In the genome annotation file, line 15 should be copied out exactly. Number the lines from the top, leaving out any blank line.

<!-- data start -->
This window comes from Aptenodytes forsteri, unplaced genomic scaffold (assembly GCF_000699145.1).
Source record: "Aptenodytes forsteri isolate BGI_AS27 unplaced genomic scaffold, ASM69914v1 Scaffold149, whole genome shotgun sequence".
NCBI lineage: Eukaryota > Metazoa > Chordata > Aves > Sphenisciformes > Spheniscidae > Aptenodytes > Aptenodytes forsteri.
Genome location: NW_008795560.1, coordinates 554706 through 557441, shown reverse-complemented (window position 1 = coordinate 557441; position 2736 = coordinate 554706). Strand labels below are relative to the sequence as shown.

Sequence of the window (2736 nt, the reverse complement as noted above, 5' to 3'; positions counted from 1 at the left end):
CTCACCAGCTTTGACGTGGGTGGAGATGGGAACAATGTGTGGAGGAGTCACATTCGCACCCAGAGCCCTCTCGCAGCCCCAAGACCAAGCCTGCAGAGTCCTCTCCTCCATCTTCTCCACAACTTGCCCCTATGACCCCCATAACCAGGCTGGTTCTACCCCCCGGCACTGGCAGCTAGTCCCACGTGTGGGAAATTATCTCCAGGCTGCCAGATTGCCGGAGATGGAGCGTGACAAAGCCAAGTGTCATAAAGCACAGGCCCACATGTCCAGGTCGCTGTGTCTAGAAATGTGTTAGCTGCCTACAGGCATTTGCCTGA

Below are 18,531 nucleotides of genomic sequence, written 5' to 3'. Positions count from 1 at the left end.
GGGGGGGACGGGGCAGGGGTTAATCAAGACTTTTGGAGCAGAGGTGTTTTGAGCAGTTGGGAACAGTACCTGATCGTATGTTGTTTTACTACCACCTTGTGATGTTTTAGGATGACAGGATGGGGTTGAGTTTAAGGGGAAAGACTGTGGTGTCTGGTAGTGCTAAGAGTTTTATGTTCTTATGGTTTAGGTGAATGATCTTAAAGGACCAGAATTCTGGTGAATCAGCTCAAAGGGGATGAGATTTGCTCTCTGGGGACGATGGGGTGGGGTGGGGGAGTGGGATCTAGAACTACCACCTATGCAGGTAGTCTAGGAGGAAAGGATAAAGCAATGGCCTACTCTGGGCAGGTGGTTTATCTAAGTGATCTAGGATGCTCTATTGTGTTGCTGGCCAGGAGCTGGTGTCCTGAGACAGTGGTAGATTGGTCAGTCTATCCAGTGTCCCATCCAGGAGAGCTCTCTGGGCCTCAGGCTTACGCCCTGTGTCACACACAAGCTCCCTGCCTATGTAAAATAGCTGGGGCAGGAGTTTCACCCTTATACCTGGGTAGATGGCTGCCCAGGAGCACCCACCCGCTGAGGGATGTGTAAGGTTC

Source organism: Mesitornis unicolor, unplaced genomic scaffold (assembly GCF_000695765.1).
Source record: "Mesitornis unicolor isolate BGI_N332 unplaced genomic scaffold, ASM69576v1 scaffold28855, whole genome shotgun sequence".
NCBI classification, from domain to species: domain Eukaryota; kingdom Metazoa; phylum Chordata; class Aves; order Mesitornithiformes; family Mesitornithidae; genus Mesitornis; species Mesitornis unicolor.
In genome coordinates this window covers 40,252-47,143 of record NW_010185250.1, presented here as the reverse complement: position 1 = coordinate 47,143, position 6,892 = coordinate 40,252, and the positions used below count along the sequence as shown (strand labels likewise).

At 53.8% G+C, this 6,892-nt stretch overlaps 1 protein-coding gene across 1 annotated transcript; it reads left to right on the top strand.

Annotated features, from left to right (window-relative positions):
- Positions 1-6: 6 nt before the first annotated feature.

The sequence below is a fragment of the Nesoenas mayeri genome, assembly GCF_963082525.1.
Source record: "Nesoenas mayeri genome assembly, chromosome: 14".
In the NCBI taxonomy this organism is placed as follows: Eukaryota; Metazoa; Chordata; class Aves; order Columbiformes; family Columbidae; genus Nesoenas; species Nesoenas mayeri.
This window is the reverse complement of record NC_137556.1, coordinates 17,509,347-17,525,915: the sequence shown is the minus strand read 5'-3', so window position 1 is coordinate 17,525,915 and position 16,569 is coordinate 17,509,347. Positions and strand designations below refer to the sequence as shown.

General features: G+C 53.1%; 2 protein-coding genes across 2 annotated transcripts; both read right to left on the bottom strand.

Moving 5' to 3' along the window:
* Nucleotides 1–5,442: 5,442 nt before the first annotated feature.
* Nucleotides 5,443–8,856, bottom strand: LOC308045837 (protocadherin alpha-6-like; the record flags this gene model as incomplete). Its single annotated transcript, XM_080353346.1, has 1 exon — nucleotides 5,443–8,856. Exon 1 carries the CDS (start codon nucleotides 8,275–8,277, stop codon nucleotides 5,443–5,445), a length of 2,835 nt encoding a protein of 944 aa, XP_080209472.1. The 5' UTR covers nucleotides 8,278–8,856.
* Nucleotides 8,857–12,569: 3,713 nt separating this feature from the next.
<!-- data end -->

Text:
- Positions 1-6: 6 nt before the first annotated feature.